Mar 19, 2018
As of March 19, it has been 15 years since the U.S. invaded Iraq in 2003. It’s an important anniversary, albeit an extremely tragic one. The U.S. involvement in the war, which continues to this day, has resulted in tremendous costs which can be measured in many ways.
The greatest cost of the U.S. war in Iraq has been paid by the Iraqi people. One conservative estimate, counting only officially documented deaths, puts the death toll of Iraqi civilians at over 200,000. Another recent estimate, based on surveys of Iraqi households, puts the total at more like 2.4 million people who died sooner than they otherwise would have. The recent bombardment of Mosul aimed at ending ISIS control of the area is estimated alone to have killed 40,000 people.
At least another seven million Iraqis have been forced at different times to flee their homes, many into refugee camps, due to fear of ethnic violence and the destruction of the country’s infrastructure.
The war has also spread to other countries such as Syria and together with the war in Afghanistan to Pakistan and Yemen.
The war has also taken its toll on American troops, with close to 4,500 killed according to official U.S. military figures, and another 32,000 wounded. That’s not to mention all those who came home wounded mentally or those showing longer-term physical damage. One early medical study from 2004 found 10.5% of soldiers returning from Iraq suffered from post-traumatic stress disorder, or PTSD. As long ago as 2009, the Pentagon estimated 360,000 U.S. veterans of the wars in Iraq and Afghanistan suffered traumatic brain injuries. Many who served in Iraq have developed cancers and other illnesses.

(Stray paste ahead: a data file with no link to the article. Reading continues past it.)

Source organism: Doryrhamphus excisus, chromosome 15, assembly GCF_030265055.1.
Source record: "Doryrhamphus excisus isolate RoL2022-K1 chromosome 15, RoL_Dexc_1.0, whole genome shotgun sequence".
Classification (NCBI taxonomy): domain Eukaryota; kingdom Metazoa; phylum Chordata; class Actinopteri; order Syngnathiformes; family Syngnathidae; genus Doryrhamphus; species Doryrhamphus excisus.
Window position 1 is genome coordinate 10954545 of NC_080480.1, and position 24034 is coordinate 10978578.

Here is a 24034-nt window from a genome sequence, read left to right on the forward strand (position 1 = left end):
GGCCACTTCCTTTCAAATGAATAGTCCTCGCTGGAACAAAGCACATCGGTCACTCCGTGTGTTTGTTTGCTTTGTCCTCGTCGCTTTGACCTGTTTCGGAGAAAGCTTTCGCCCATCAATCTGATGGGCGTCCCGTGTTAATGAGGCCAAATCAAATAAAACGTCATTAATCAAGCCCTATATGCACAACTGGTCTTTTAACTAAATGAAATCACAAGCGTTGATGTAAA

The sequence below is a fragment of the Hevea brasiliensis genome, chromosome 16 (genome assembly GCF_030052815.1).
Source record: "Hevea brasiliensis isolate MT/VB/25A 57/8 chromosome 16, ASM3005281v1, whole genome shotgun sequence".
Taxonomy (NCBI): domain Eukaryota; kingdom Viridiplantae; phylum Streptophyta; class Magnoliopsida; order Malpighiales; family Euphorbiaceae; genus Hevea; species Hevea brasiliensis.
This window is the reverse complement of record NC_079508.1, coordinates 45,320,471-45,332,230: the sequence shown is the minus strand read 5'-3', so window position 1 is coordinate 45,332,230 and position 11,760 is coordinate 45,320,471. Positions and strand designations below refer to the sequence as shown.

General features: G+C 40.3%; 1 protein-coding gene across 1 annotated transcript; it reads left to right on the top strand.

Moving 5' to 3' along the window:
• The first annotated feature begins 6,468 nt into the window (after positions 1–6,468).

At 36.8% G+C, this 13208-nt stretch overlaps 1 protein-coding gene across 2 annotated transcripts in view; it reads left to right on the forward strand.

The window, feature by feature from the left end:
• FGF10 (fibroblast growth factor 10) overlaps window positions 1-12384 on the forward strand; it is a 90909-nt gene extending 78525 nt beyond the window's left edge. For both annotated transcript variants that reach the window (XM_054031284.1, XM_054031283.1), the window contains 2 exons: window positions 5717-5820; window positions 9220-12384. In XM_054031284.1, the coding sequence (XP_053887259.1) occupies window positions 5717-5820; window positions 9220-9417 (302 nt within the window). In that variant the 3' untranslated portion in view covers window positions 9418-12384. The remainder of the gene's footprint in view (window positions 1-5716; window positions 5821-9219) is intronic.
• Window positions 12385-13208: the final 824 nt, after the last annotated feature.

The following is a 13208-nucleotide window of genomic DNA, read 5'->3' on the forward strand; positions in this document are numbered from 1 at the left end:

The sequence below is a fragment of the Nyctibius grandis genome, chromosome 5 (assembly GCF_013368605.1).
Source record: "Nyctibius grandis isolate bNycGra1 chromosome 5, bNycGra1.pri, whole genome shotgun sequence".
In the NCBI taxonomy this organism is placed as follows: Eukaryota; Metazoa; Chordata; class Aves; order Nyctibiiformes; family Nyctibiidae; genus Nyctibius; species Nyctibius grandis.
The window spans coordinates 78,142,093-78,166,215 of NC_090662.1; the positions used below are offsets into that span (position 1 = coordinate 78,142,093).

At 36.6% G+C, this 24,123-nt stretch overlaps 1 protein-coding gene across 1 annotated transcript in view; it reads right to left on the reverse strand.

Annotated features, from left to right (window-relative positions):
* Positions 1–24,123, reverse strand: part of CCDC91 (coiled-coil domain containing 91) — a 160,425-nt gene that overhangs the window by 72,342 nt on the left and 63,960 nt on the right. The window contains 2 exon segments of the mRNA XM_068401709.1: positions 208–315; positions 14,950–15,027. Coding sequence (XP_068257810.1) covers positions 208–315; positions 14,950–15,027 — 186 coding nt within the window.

Whatever lies the U.S. told to justify its invasion and continuing involvement in Iraq, its calculation that the Iraqi people wanted it there proved wrong. But U.S. imperialism never really bases its calculations on whether the population wants it there, but on profit. In the case of Iraq, those profits are based on oil, and while its profits may be somewhat inhibited by the situation in Iraq, the war nevertheless has allowed the U.S. oil industry to come out ahead. It’s also prevented other countries, particularly those in Europe, from getting their hands on Iraqi oil.
Despite the changes in administrations in the White House, from Bush to Obama to Trump, the U.S. war in Iraq continues to this day. Despite Obama’s promise to end U.S. combat operations, there remain over 4,000 U.S. troops and almost 7,800 mercenaries in Iraq, with another 20,000 “civilians” employed at the U.S. embassy there.
The war in Iraq gets little attention in the headlines these days. But after 15 years, its devastation should not be ignored.